Relative Riches: Familial Transitions

It’s not possible to fully appreciate what we have before it’s taken away. Certainly, we might have gratitude for the goodness in our lives. Of course, we might give thanks for our abundance. Yet, it is not within human ken to be entirely able, in this world, to realize the value of our Blessings.
A few months ago, my husband and our oldest son got into our car and drove away. They traveled for hours to a hesder yeshiva more than two hundred miles from our home. They traveled not only along the length of our nation, but also along the length of a soul. Our child was moving on.
It is not so much that becoming an adult means giving up juvenile pleasures like play; adults make music, art, and theatre. We like to laugh. It is not so much that getting older means becoming overwrought with responsibilities; adults have more freedoms than do children. Rather, it is, that during a transitional span, one passage ends in order for another one to open.
For the next five years, our oldest son will be focusing on learning Torah, serving in the Israeli Defense Force, and then focusing once more on learning Torah. Initially, his longest breaks will be three weeks in duration. Thereafter, it is likely that the largest blocks of time, during which he visits us, will be whichever handful of days surrounds his older sister’s wedding (meanwhile, she has yet to find her beshert). The former will take and has taken place around Mo’ed Sukkot, Mo’ed Pesach and during the summer. The latter is according to Hashem’s scheduled.
Whereas our boy can always come home again, per se, each time he retraces his route, we will be receiving a new young man. I believe that our beloved will remain the soft spoken, passionately loyal being that he was when he left our domain. I also believe that his depth of Torah and his experience of harsh realities will necessarily alter him.
He knows this truth, as do I. Both of us were in tears when he stepped beyond our family’s threshold.
Mind you, this kid is no pushover. He knows the history and make of war machines of several lands. His imaginary creature of choice is a mature Komodo dragon. He is trained in mixed martial arts, and can, accordingly, b’ayin tova, execute literally lethal moves. What’s more, he plays bass (!)
And yet, this young man was raised in a home that values tenderness and respect, in a family that tries to respond to life’s challenges with sensitivity, under the tutelage of parents who work to provide their children with consistent loving care. Thus, no one among us was surprised when our bucher took to the road grieving his loss of certain physical and emotional safeties. Thus, no one among us was surprised when, upon watching him leave, I was filled with grief about having lost my ability to shelter him.
It’s not so much which schools this would-be scholar warrior attended before moving on, what he earned on standardized tests or in classes before this nexus, or how much mastery he achieved in arts or sciences before he reached this medraga. That our cherished child formerly trashed his room by strewing his floor with piles of interlocking building materials, too, is of small relevance.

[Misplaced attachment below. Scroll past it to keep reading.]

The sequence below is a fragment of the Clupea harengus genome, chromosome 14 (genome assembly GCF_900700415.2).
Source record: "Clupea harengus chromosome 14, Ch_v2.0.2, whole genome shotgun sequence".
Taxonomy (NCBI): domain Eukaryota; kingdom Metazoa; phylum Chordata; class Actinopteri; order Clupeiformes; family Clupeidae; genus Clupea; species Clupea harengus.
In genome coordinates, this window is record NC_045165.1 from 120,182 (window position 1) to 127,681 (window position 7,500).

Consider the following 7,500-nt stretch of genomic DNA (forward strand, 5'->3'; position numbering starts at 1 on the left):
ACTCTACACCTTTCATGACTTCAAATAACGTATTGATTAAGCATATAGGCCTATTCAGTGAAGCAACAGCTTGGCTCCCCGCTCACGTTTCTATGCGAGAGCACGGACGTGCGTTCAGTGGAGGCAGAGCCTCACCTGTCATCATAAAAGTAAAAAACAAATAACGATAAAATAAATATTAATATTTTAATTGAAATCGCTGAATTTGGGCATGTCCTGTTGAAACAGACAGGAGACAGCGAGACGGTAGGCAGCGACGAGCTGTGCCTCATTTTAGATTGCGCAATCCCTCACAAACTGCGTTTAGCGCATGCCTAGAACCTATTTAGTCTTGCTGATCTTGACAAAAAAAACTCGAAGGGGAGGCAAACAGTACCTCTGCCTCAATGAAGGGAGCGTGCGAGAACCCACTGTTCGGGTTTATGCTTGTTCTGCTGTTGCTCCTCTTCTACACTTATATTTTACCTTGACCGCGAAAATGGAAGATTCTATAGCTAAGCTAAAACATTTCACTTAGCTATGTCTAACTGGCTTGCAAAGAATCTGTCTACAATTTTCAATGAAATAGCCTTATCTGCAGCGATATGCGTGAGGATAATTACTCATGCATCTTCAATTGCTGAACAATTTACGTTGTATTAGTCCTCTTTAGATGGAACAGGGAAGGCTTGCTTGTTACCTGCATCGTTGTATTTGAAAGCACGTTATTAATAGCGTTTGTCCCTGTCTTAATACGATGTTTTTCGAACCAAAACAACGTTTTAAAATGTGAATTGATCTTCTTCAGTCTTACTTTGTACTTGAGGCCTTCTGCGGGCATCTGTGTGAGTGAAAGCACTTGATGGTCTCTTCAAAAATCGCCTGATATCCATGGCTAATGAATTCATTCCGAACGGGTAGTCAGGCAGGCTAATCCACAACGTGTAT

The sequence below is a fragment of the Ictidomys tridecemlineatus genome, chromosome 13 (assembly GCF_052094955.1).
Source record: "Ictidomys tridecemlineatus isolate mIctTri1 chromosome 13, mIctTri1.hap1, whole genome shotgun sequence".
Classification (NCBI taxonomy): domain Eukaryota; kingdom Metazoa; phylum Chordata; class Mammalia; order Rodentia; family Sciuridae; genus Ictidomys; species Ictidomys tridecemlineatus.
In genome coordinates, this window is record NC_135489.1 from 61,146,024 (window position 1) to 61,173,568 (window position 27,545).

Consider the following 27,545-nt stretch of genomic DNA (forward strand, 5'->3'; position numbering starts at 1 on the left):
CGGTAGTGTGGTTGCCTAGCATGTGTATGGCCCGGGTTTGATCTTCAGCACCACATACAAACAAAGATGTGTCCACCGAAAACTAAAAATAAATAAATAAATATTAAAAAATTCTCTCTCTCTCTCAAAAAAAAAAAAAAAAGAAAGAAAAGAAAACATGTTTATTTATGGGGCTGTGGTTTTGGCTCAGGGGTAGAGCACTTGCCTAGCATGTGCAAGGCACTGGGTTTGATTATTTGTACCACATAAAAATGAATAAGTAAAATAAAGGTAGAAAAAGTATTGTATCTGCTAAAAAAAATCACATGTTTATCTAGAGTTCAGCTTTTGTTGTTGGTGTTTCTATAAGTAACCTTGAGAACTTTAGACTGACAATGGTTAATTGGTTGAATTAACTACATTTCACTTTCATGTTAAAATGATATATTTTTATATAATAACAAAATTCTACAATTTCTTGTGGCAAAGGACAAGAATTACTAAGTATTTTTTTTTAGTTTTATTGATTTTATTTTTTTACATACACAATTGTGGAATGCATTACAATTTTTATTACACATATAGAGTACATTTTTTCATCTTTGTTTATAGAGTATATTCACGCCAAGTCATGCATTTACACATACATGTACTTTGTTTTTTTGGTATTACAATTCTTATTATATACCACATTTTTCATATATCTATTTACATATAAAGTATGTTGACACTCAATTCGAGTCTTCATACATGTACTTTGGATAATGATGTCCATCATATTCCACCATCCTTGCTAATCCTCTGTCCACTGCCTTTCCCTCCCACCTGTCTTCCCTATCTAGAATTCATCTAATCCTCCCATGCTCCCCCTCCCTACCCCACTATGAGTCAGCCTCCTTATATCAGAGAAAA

Unquestionably, my husband and I recall more than his childhood toys. We remember him insisting on nursing when and as long as he wanted to, when he was an infant. We remember his angelic, white-blond hair, when he was a toddler. We remember his preschool needs to dig in the dirt and to play, on a carved flute, the music of trains. We remember, too, that in kindergarten he liked math puzzles and made friends with the entire array of his classmates.
For this young man, the one sent to the hills to learn Torah and combat training, elementary school was all about Navi, Gemara Club, and science experiments. Free time meant jumping from one staircase landing to another, without gripping banisters, and meant otherwise testing the structural limits of our century-old house.
By the time this son hit adolescence, our family was on a plane heading for Israel. As a fairly new oleh, he read his Bar Mitzvah parsha at the Kotel. Here, in the Old World, as was true there, in the New World, this son liked walking with his father to shul.
As per his siblings, he bonded with them, albeit in ways confounding to his parents. One sister he tormented, just a little, another he raced through books or along park avenues. His younger brother was almost always, pillow fights, “ninja” attacks and the like excepted, the object of his gentle affections.
Despite all of the above, the day arrived when he became taller than his father and a better chess player than his mother. High school graduation, too, came much too soon.
The intervening summer, the one between requisite education and hesder, was one of brooding, of reflecting, and of denial. The season of his childhood was not, in his mind, meant to end.
Nonetheless, this soon-to-be gunslinging talmid chose a school a great distance from home, knowing in the secret wisdom of his soul, that the rabbis there would become his allies in elevation and that the other young men there would become his lifetime friends.
He chose well.
Before Older Dude left our home, he asked me to speak, to him, not of our shared past, not of our probable futures, and not of our mutual imaginary friends, but of the present. I had little to offer. My deep inhalations and exhalations were all I could summon; we were sending him into the world young and expecting him to return fully fledged.
He hugged me, anyway. My maternal heart washed with loss and hope. His filial heart filled with the same.